Perhaps the most cogent reason for introducing the NHI is that the constitution declares health care a right for all citizens. It implores the state to ensure that this right is realised by all people, not only by those who have the financial muscle to do so. The NHI is designed to satisfy that part of the constitution.
Another convincing reason is that NHI is universal health coverage for South Africa, adopted by the UN as a sustainable development goal. Thus, this is a developmental imperative, and who in their right mind can stand against such a powerful development of the world?
No matter what technical argument the medical aid companies come up with to tarnish the NHI, the fact remains that private health care in the country is expensive and thus unaffordable to the majority.
In its present state, South Africa cannot afford a free market in health care. With people buying and selling medical services like other commodities, universal health care will never be reached. In such a system, only the rich will receive adequate coverage, and the poor and vulnerable will be excluded.
The NHI is more about making a reasonable standard of health care affordable to all people. Surely this cannot be wrong. When the NHI comes in, people such as Pushpa Naidoo need not make a torturous trip to a state hospital. They can visit the local GP for routine treatment.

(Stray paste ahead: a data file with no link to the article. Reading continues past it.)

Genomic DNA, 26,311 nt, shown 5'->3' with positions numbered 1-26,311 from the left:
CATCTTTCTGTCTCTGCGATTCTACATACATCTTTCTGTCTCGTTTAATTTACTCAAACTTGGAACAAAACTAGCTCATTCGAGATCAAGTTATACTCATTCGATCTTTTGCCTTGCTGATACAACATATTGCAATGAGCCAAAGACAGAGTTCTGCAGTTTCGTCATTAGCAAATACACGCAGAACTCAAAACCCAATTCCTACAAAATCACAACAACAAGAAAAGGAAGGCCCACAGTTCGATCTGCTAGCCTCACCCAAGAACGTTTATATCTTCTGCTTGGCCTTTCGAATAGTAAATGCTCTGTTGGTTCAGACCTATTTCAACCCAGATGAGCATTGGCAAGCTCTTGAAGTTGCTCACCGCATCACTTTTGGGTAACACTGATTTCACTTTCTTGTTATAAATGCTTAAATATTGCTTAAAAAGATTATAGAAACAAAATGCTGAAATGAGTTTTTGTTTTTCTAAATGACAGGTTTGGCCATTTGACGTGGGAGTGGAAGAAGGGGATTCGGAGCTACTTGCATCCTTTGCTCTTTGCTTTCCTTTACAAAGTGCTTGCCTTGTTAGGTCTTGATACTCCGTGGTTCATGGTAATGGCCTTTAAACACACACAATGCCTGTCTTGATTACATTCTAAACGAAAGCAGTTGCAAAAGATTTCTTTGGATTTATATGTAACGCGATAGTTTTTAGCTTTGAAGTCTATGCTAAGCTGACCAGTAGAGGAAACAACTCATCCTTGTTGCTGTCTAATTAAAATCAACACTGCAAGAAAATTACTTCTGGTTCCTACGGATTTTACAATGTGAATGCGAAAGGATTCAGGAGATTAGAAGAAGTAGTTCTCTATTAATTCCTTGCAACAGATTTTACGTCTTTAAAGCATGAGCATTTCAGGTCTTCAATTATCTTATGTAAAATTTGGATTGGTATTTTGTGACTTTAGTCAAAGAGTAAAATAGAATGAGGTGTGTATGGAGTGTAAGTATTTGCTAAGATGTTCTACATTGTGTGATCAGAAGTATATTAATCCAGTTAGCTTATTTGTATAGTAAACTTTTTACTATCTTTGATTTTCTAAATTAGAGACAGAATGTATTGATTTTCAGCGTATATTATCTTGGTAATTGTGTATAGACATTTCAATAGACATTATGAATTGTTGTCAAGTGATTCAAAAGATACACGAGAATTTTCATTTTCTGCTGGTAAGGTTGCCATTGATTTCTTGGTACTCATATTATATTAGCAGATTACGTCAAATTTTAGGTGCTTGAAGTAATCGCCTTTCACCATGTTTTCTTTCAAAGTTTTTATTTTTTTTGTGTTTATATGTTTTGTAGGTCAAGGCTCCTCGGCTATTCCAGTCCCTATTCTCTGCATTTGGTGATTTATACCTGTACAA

However, the medical aid companies, who have the most to lose when NHI is implemented, will spend millions to fight the proposed universal health-care system.
They have the financial muscle to engage embedded "key opinion formers" to do their bidding and rubbish the NHI in the media. They have fat reserves of moolah to take Motsoaledi to court.
In fact, one medical aid company is so rich that it offers credit cards. And this while Pushpa Naidoo munches her now-soggy tinned fish chutney sandwiches on a rickety hospital bench. Now is the time for level heads. The NHI is a vastly ambitious project that calls for public and private health services to work together to ensure that all South Africans receive the best of the most basic of treatments.
The aims of this project are not unique to South Africa, and we can learn much from other countries that have successfully implemented the NHI such as UK, Canada and US. While there is no finality on the exact funding of the NHI, it is anticipated there will be some form of pooling of revenue from the population in relation to their ability to pay.
South African citizens that can pay towards the NHI fund will have to do so regardless of whether they have a medical aid scheme or not. Payment for services from this pool would be related to need.
The NHI is based on social solidarity. We cannot continue with an unequal health-care system with half of the doctors in the country serving 16% of the population who are medical scheme members, and 80% of specialists being found in the private sector and only 20% in the public sector.
Like death and taxes, there will be no opting out clause for the NHI. There is no question about whether it will be implemented. It is just a matter of exactly when.
* Yogin Devan is a media consultant and social commentator.